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A golden age of British music


RODERIC DUNNETT looks back at Sir Arthur Bliss

<< Continued from yesterday

Bliss had his own music room, buried deep in the woods at Pen Pits. There he could focus on works such as his opera, the Olympians, on which he collaborated with J.B.Priestley, a friend since the late Twenties, who lived close to Bliss's other home in Hampstead. Many made the pilgrimage to Somerset : Peter Brook (for whose film of The Beggar's Opera Bliss supplied the arrangements), Gerald Finzi, Howard Ferguson, Vaughan Williams. One of Bliss's most endearing features - and he had many - was his generosity with his time in encouraging and supporting younger musicians.

It was through the PRS that Bliss met Christopher Hassall, who helped advise on the texts for The Beatitudes, and supplied libretti for both his television opera, Tobias and the Angel, and the cantata Mary of Magdala. The two men shared similar literary interests: they instantly jelled. Hassall travelled abroad with the Blisses on PRS matters, and frequently dined with them in London, where he lived close by.

There are some drawbacks to Bliss's output. Bliss at his most bombastic and insistent can be emotional hard work. Some of the formal and occasional pieces are frankly dull. Yet even at full pelt, he can produce stunning results. The opening of Music for Strings (1935) is as rhythmically thrilling as Tippett's Concerto for Double String Orchestra a few years later; Bliss's chamber music (the quintets for clarinet and oboe, and two later string quartets) is strong and beguiling; the Cello Concerto, besottingly beautiful. His Scena for contralto or mezzo-soprano, The Enchantress, to a text by Theocritus (here the Classicist in Bliss emerges again), is surely a masterpiece.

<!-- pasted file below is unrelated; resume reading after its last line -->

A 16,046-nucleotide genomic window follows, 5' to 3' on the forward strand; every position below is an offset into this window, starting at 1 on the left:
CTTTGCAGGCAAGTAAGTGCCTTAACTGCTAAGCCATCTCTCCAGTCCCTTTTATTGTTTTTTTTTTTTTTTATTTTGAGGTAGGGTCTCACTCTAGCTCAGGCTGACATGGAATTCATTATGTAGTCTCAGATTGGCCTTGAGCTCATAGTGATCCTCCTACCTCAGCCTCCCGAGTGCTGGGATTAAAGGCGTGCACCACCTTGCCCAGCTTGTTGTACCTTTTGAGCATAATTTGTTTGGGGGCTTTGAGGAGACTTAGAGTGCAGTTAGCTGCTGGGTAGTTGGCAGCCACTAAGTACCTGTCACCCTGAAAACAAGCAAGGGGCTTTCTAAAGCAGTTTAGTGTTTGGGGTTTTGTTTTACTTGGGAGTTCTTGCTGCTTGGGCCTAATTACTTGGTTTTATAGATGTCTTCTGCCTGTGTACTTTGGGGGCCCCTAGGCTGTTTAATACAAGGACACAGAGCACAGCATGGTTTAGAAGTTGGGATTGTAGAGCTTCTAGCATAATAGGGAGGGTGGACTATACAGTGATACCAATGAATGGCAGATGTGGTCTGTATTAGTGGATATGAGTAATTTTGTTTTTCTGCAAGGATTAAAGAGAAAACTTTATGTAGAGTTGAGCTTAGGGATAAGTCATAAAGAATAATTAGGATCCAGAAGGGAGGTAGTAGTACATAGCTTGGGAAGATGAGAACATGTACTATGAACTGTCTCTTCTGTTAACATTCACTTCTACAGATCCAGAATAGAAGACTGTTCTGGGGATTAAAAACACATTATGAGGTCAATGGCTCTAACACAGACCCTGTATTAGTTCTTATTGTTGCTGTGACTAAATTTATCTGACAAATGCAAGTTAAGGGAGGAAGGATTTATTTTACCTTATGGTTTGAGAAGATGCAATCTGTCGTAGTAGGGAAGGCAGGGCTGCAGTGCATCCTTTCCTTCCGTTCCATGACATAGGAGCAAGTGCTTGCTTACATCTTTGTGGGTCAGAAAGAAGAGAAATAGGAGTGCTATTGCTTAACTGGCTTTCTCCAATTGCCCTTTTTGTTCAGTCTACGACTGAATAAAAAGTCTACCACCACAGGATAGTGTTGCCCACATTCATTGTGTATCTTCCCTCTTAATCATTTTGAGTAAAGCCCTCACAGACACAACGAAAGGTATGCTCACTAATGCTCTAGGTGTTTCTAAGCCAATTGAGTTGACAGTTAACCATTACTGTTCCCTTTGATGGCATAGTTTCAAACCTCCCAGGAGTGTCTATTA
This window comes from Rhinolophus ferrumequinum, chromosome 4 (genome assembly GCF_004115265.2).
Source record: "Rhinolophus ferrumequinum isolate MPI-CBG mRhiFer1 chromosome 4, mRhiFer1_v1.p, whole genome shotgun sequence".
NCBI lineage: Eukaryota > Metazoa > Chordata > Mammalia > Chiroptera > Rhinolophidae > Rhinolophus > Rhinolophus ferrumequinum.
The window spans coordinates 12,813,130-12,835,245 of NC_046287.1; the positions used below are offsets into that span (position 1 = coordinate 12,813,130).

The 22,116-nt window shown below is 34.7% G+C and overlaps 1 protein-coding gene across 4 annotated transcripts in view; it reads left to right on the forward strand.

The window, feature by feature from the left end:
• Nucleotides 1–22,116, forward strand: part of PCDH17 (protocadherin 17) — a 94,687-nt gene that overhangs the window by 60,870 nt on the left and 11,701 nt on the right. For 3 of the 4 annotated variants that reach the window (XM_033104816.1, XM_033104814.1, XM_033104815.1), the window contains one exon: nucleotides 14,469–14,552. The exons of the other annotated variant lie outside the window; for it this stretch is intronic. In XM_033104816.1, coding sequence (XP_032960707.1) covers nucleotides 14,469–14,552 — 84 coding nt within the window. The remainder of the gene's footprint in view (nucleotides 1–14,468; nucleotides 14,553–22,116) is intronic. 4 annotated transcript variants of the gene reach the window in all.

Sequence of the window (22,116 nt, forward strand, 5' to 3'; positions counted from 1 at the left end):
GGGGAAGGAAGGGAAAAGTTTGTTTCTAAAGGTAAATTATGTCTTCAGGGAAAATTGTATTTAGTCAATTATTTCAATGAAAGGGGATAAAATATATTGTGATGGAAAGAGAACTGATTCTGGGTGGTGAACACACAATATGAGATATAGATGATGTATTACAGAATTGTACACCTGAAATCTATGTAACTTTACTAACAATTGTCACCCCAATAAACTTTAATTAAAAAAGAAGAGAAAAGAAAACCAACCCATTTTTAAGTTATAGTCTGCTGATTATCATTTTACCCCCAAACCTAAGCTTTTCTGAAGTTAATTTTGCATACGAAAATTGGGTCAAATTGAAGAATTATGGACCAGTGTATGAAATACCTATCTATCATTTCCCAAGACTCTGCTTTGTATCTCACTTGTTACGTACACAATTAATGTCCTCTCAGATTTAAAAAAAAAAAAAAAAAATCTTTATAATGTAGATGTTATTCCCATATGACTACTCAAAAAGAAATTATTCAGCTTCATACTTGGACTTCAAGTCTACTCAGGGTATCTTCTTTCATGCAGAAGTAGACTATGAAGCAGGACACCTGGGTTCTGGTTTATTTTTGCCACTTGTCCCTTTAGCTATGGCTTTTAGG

And there remain two further genres : Film Music, an area Bliss, together with Rawsthorne, William Alwyn, Walton, Malcolm Arnold and even Vaughan Williams himself, readily espoused, and including his dazzling music for Alexander Korda's sinister and prophetic film, Things to Come; and perhaps above all, his impudent avant-garde works : Madam Noy (l9l8), Rhapsody (l9l9), Conversations and Rout (l920) - a riotous letting-down of hair in the aftermath of the Great War carnage. Like Walton, he was influenced by Stravinsky, arguably Casella and Malipiero, and members of Les Six : Milhaud, Poulenc, Honegger, Auric, especially on an immediate postwar visit to France. These small ensemble works, characteristic of the time when money was initially scarce, are on a par with Walton's Facade. All of them have been recorded by the Nash Ensemble on a first rate Hyperion disc (CDA 66137).

Charming, kind, enthusiastic about new things and young people's ideas, and anything but old-fogeyish, Sir Arthur Bliss remained, at heart, an English Modernist. Even without the loyal efforts of supporters like Lady Bliss and the doyen of present-day English Music conductors, Vernon Handley, Bliss's legacy is appreciable and considerable. It has already outlived him, and the best will continue to do so.

Copyright © 29 March 2000 Roderic Dunnett, Coventry, UK



Sir Arthur Bliss conducting

Bliss as an old man